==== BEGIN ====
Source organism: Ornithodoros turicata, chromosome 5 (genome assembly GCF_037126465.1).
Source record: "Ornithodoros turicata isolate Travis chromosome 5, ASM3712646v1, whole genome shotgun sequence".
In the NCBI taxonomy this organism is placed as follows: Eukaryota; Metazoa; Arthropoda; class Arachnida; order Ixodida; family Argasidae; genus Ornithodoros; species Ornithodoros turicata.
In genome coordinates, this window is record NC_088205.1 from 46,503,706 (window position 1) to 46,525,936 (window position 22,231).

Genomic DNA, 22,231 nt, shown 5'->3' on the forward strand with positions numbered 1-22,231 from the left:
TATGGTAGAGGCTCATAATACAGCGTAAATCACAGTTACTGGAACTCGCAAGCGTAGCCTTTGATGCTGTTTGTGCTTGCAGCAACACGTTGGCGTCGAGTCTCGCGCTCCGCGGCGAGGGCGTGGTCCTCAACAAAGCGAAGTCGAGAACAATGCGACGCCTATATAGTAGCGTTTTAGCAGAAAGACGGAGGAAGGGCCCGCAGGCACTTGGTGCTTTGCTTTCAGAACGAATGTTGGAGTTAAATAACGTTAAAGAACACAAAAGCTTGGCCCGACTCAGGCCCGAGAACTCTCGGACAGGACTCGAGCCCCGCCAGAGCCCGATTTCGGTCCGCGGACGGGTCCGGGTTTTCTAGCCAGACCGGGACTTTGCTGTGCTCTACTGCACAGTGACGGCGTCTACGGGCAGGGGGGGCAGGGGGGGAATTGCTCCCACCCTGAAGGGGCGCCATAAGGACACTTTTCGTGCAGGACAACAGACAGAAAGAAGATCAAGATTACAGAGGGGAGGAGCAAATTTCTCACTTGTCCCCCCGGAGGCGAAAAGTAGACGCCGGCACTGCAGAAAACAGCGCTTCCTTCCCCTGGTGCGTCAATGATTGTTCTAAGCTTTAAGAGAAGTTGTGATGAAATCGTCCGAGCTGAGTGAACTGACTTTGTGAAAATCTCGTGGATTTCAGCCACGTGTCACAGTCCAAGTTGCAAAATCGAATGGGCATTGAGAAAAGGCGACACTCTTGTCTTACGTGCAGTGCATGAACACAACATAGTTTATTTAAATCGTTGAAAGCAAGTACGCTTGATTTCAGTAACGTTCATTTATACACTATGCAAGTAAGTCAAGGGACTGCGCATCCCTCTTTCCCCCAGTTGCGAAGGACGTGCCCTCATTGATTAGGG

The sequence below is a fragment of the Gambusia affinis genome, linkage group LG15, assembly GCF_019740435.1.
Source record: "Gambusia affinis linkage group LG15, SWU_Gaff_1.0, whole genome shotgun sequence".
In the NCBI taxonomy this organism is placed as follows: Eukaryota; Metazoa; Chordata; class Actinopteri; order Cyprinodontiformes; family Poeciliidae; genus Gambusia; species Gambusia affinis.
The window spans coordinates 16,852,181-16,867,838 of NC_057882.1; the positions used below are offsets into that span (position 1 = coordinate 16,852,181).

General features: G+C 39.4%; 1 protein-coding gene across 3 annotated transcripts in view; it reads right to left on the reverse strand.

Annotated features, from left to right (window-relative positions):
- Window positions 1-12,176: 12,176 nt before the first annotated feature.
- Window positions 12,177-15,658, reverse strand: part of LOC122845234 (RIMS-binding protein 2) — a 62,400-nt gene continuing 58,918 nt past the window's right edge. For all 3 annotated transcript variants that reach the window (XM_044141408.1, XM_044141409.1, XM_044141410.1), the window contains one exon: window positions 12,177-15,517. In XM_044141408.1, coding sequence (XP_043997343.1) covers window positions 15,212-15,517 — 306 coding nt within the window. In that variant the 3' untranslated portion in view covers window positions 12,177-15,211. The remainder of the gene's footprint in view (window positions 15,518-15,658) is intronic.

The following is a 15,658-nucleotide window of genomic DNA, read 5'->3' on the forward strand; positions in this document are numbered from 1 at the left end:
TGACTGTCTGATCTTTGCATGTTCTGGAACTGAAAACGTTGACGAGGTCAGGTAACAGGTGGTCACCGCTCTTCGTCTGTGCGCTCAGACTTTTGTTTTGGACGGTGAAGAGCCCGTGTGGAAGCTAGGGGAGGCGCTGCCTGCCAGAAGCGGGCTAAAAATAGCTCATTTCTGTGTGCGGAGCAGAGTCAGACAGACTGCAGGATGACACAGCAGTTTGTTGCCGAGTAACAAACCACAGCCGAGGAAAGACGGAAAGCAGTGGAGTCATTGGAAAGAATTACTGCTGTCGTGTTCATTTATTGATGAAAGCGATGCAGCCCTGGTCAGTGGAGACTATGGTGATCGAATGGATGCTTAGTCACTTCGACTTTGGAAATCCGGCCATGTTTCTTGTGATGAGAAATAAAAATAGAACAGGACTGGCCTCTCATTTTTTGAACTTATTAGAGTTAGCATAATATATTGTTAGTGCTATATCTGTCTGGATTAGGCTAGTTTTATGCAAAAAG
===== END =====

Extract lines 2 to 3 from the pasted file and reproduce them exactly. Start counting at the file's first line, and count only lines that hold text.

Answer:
Source record: "Ornithodoros turicata isolate Travis chromosome 5, ASM3712646v1, whole genome shotgun sequence".
In the NCBI taxonomy this organism is placed as follows: Eukaryota; Metazoa; Arthropoda; class Arachnida; order Ixodida; family Argasidae; genus Ornithodoros; species Ornithodoros turicata.